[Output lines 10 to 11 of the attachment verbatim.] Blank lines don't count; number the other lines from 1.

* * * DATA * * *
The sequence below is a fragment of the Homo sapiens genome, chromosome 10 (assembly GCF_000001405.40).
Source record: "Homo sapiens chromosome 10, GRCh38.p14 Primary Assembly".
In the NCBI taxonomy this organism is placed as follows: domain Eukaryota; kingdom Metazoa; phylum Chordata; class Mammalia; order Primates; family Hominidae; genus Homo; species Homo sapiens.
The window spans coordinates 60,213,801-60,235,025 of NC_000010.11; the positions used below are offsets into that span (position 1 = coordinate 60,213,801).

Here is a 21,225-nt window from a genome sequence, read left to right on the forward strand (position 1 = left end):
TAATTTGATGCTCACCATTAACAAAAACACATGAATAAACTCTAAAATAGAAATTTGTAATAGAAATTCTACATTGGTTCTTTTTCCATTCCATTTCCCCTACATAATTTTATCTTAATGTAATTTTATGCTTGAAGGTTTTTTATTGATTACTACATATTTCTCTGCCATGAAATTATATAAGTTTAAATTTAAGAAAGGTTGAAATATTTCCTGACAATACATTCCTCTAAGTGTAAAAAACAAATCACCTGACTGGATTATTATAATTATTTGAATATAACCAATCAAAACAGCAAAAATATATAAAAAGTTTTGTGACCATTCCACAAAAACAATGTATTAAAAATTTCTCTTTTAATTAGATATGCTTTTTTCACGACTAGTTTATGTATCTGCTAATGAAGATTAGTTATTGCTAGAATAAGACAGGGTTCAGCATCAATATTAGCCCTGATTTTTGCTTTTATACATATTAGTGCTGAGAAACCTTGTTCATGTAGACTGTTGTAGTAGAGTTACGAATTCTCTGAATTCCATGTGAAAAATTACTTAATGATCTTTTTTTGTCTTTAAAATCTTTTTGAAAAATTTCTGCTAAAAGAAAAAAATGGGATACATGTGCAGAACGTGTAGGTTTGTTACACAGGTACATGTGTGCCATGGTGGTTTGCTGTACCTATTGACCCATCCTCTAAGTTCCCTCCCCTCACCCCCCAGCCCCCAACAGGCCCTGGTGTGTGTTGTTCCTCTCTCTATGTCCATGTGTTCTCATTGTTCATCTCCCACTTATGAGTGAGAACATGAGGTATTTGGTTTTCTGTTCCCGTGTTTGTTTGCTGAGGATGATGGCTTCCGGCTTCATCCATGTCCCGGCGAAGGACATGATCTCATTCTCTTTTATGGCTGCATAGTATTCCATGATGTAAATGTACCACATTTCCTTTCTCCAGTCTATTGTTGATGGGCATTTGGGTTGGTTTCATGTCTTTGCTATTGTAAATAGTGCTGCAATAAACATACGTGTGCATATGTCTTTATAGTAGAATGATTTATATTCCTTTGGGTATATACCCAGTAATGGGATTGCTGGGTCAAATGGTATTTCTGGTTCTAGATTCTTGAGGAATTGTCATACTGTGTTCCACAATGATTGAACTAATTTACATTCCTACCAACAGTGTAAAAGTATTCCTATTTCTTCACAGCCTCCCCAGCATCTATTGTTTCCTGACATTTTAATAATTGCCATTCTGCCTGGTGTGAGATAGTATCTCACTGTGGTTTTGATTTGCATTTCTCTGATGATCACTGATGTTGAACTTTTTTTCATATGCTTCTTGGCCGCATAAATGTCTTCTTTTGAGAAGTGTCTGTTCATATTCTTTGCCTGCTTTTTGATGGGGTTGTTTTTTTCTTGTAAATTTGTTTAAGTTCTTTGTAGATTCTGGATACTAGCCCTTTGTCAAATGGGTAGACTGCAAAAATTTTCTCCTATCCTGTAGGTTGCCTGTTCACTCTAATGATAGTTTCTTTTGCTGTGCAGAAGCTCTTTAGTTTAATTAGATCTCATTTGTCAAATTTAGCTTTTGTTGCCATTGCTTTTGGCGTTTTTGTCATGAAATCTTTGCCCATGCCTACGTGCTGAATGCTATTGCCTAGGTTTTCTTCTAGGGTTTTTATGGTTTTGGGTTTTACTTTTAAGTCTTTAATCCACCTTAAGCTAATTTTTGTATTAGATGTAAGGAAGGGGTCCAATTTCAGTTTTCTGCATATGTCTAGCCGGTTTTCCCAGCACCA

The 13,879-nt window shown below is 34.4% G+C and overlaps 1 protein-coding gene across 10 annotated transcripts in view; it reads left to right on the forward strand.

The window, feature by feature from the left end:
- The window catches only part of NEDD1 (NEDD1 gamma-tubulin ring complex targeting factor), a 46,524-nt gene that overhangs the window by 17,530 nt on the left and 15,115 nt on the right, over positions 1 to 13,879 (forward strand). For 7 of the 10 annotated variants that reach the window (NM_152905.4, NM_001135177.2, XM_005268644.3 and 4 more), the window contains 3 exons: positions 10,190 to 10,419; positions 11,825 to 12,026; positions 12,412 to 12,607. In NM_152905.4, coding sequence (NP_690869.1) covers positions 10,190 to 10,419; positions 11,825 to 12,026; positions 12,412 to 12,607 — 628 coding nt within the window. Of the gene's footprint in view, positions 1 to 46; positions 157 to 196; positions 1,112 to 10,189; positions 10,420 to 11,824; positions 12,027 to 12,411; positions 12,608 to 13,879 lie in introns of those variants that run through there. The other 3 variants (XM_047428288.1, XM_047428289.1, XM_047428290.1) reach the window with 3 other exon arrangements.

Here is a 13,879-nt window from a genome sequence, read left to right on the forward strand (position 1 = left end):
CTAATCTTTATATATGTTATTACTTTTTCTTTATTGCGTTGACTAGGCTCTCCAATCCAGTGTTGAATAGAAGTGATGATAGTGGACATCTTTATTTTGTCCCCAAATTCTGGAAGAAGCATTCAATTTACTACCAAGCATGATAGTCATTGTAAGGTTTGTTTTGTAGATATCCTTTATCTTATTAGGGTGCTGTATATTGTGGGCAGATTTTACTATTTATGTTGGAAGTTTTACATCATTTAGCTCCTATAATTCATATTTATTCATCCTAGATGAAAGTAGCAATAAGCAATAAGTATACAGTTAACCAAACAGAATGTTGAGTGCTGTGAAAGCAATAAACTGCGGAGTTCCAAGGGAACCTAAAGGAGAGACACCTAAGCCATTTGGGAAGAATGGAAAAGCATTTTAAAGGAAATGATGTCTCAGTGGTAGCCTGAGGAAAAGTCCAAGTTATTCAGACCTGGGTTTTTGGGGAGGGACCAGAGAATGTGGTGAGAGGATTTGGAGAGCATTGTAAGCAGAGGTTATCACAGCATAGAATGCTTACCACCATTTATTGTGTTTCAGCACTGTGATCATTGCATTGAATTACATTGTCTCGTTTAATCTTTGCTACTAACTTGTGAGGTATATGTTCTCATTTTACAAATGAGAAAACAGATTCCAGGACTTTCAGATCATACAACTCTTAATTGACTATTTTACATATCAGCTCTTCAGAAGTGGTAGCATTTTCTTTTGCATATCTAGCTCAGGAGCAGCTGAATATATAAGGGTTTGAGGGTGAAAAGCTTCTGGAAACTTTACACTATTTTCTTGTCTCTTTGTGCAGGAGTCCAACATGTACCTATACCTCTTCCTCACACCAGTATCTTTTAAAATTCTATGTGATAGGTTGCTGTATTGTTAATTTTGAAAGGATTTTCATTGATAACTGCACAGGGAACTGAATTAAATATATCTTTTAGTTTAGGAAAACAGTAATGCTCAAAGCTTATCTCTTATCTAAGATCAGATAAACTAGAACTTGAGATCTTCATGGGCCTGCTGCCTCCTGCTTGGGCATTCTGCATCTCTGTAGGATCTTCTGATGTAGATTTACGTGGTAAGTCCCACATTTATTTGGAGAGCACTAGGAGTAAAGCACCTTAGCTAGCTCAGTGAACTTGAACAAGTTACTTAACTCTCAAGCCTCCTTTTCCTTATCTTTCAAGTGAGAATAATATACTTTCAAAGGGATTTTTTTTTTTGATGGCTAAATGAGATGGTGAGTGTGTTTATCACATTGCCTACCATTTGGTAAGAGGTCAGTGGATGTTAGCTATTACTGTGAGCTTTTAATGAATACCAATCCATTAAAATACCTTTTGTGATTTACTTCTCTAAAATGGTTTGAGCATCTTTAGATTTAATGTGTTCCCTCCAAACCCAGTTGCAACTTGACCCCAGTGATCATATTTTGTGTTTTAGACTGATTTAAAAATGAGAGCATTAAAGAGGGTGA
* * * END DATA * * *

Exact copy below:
Here is a 13,879-nt window from a genome sequence, read left to right on the forward strand (position 1 = left end):
CTAATCTTTATATATGTTATTACTTTTTCTTTATTGCGTTGACTAGGCTCTCCAATCCAGTGTTGAATAGAAGTGATGATAGTGGACATCTTTATTTTGTCCCCAAATTCTGGAAGAAGCATTCAATTTACTACCAAGCATGATAGTCATTGTAAGGTTTGTTTTGTAGATATCCTTTATCTTATTAGGGTGCTGTATATTGTGGGCAGATTTTACTATTTATGTTGGAAGTTTTACATCATTTAGCTCCTATAATTCATATTTATTCATCCTAGATGAAAGTAGCAATAAGCAATAAGTATACAGTTAACCAAACAGAATGTTGAGTGCTGTGAAAGCAATAAACTGCGGAGTTCCAAGGGAACCTAAAGGAGAGACACCTAAGCCATTTGGGAAGAATGGAAAAGCATTTTAAAGGAAATGATGTCTCAGTGGTAGCCTGAGGAAAAGTCCAAGTTATTCAGACCTGGGTTTTTGGGGAGGGACCAGAGAATGTGGTGAGAGGATTTGGAGAGCATTGTAAGCAGAGGTTATCACAGCATAGAATGCTTACCACCATTTATTGTGTTTCAGCACTGTGATCATTGCATTGAATTACATTGTCTCGTTTAATCTTTGCTACTAACTTGTGAGGTATATGTTCTCATTTTACAAATGAGAAAACAGATTCCAGGACTTTCAGATCATACAACTCTTAATTGACTATTTTACATATCAGCTCTTCAGAAGTGGTAGCATTTTCTTTTGCATATCTAGCTCAGGAGCAGCTGAATATATAAGGGTTTGAGGGTGAAAAGCTTCTGGAAACTTTACACTATTTTCTTGTCTCTTTGTGCAGGAGTCCAACATGTACCTATACCTCTTCCTCACACCAGTATCTTTTAAAATTCTATGTGATAGGTTGCTGTATTGTTAATTTTGAAAGGATTTTCATTGATAACTGCACAGGGAACTGAATTAAATATATCTTTTAGTTTAGGAAAACAGTAATGCTCAAAGCTTATCTCTTATCTAAGATCAGATAAACTAGAACTTGAGATCTTCATGGGCCTGCTGCCTCCTGCTTGGGCATTCTGCATCTCTGTAGGATCTTCTGATGTAGATTTACGTGGTAAGTCCCACATTTATTTGGAGAGCACTAGGAGTAAAGCACCTTAGCTAGCTCAGTGAACTTGAACAAGTTACTTAACTCTCAAGCCTCCTTTTCCTTATCTTTCAAGTGAGAATAATATACTTTCAAAGGGATTTTTTTTTTTGATGGCTAAATGAGATGGTGAGTGTGTTTATCACATTGCCTACCATTTGGTAAGAGGTCAGTGGATGTTAGCTATTACTGTGAGCTTTTAATGAATACCAATCCATTAAAATACCTTTTGTGATTTACTTCTCTAAAATGGTTTGAGCATCTTTAGATTTAATGTGTTCCCTCCAAACCCAGTTGCAACTTGACCCCAGTGATCATATTTTGTGTTTTAGACTGATTTAAAAATGAGAGCATTAAAGAGGGTGA